Back to Shopping at NorthernBrewer.com

When is a yeast starter done?

I made a large (2.5 gallon) starter of Wyeast 2206 for a 10 gallon lager batch. I made it Thursday Afternoon. Been shaking it several times a day since.

I need to step it up again before brew day (the 10th) to get enough cells for two fermenters of a lager.

How do I know when this one is done?

wish i could help you. figured i’d post so it doesnt look like no one cares

Haha! It’s only been an hour. I’m not too worried that I won’t get a response :cheers:

admit it, you’ve checked the thread atleast a dozen times in the past hour looking for a response. hell, i do when i start a thread. i demand answers!!! :cheers:

You can usually tell because the krausen will drop. On stir plates this can be tough as the starter will develop a ring of foam from the constant agitation. In this case I look for bubbles of CO2 raising up the sides.

Even when on a stir plate I stop it for a few hours here and there just to see what is really happening. Swirling hard by hand, I can tell how active it really is. When it is really done it will start to settle and clear at the top.

I just read about this in Yeast
http://members.brewersassociation.org/store/detail.aspx?id=499
. Turns out there are two spots you can choose:

You can pitch it right after it’s consumed all the starter wort sugar it’s going to consume, and before the yeast has had a chance to start going into dormancy. The main drawback here is that you shouldn’t decant if you do this. The least healthy yeast tends to settle out first and if you decant at this stage in the game you’ll be pouring a lot of the most healthy yeast down the drain as well as all the less-flocculent yeast that can make sure you reach terminal gravity. The main advantage here is that it’s the only way to go if you’re trying to revive a stuck fermentation. The higher alcohol and lower (and worse) sugar in a partially-fermented beer will inhibit the yeast coming out of dormancy, but you avoid that problem if you are pitching yeast that’s already active.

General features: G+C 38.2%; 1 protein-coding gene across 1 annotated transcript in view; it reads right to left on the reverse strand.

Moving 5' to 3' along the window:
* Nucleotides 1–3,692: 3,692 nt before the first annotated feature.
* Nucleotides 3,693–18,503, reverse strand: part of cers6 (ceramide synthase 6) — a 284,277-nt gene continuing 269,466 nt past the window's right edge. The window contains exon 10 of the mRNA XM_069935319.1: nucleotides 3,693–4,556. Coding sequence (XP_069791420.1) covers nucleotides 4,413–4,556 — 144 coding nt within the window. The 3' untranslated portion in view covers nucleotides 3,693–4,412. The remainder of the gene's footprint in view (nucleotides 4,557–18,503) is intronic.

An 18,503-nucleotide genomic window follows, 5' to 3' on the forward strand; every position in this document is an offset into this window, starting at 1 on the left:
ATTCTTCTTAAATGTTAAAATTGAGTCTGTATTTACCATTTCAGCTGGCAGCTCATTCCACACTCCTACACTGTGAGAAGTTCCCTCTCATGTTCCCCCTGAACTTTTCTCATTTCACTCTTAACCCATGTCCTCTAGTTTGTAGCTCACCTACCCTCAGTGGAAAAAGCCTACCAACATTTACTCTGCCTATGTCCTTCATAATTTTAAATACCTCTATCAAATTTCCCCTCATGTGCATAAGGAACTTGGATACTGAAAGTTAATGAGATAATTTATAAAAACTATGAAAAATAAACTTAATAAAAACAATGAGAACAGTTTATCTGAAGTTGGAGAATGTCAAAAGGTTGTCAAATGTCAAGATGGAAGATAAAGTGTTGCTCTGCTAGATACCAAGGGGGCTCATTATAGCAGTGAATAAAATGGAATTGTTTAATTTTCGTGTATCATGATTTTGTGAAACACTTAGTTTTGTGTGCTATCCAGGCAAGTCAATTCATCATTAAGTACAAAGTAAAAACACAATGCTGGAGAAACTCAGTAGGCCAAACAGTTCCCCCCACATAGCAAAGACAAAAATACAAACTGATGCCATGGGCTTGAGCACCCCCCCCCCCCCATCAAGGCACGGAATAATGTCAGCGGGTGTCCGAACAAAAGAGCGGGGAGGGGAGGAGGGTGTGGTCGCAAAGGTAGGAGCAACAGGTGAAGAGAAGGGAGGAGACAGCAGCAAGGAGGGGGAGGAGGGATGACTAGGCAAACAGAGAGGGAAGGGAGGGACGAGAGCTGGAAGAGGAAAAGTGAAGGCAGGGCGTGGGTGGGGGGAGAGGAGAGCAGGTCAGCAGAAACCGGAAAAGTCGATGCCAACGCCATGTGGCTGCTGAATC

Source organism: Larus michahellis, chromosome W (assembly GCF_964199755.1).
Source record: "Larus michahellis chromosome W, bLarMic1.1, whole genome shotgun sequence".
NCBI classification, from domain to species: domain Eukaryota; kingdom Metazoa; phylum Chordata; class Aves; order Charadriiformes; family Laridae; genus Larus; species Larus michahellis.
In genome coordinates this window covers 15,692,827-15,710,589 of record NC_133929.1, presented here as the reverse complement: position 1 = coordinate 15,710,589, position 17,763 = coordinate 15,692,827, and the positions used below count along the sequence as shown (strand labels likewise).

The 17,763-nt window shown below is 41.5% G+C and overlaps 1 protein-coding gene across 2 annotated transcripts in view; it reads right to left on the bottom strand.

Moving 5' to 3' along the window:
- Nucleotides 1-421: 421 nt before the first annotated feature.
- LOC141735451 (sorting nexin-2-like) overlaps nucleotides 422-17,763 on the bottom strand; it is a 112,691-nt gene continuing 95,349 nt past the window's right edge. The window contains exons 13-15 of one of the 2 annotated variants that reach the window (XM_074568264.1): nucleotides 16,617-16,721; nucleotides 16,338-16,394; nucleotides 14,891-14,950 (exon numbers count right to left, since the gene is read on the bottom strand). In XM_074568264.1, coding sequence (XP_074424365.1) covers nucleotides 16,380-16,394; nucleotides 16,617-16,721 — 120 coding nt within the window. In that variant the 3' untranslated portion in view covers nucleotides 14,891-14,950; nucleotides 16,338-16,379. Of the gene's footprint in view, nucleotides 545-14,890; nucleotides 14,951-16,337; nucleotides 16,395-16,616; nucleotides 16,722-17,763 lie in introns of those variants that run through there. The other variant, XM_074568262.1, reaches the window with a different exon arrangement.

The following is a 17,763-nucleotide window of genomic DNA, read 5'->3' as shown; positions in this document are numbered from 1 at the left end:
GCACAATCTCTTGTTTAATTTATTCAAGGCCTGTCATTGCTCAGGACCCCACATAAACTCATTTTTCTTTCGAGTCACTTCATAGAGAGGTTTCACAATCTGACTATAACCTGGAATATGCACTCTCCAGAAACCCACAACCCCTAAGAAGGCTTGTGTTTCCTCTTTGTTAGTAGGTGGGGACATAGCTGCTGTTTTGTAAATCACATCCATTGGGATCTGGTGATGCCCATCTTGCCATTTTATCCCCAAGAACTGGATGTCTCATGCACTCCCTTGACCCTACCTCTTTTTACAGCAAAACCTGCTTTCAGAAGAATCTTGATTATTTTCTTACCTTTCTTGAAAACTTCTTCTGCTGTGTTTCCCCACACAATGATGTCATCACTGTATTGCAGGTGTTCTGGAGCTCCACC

If you choose instead to let the yeast settle out so you can decant and pitch, be sure to give the yeast plenty of time. They need at least 12 hours past the end of active fermentation to build up their glycogen reserves, which they’ll need to do a good job on your beer. And if you’re planning to decant, they’ll also want some time to flocclate first. A couple days in the fridge doesn’t hurt here. Apparently it’s especially important to be careful about decanting too early if you’re planning to re-use yeast, because yeast evolve quickly and if you create a strong selective pressure against the yeast that are willing to stay in suspension they will respond to it over successive generations.

The answers above look great. I use a pretty pragmatic approach. I plan to prepare the yeast starter a few days before I brew. I shake the flask intermittently (quite often when I am around) to make sure there is starter is oxygenated. The first day or two looks like active fermentation. On day two or three, a healthy looking yeast cake starts to form. I can then make the decision to pitch or refrigerate and decant if needed.

My signal is the formation of a “thick” yeast cake on the bottom of the flask.

Mr Malty also has some nice yeast tools. http://www.mrmalty.com/yeast-tools.php

very rookie question perhaps, but I assume decant means pouring off the top layer of liquid, with the assumption the yeast has settled to the bottom?